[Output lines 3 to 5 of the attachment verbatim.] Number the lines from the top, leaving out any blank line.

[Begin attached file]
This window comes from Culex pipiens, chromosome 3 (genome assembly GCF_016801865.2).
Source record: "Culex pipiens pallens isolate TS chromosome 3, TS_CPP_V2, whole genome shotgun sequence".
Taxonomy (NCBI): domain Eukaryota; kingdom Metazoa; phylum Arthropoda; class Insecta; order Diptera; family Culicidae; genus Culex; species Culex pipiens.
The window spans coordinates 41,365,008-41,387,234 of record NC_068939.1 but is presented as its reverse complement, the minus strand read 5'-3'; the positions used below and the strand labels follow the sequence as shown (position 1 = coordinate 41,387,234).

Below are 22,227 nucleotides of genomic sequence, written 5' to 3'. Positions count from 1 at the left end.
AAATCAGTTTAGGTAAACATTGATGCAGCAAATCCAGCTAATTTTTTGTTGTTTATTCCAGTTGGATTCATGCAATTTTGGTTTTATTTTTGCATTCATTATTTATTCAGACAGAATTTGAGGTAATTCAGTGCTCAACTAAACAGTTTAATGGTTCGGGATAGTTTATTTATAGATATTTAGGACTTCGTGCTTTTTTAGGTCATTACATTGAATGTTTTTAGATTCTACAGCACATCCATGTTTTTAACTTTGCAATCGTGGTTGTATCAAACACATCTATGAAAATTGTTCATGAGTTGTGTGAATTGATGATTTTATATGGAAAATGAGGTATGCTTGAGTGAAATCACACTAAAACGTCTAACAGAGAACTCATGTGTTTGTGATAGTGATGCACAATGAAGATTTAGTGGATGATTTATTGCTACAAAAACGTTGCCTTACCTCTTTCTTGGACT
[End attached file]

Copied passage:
Taxonomy (NCBI): domain Eukaryota; kingdom Metazoa; phylum Arthropoda; class Insecta; order Diptera; family Culicidae; genus Culex; species Culex pipiens.
The window spans coordinates 41,365,008-41,387,234 of record NC_068939.1 but is presented as its reverse complement, the minus strand read 5'-3'; the positions used below and the strand labels follow the sequence as shown (position 1 = coordinate 41,387,234).

Below are 22,227 nucleotides of genomic sequence, written 5' to 3'. Positions count from 1 at the left end.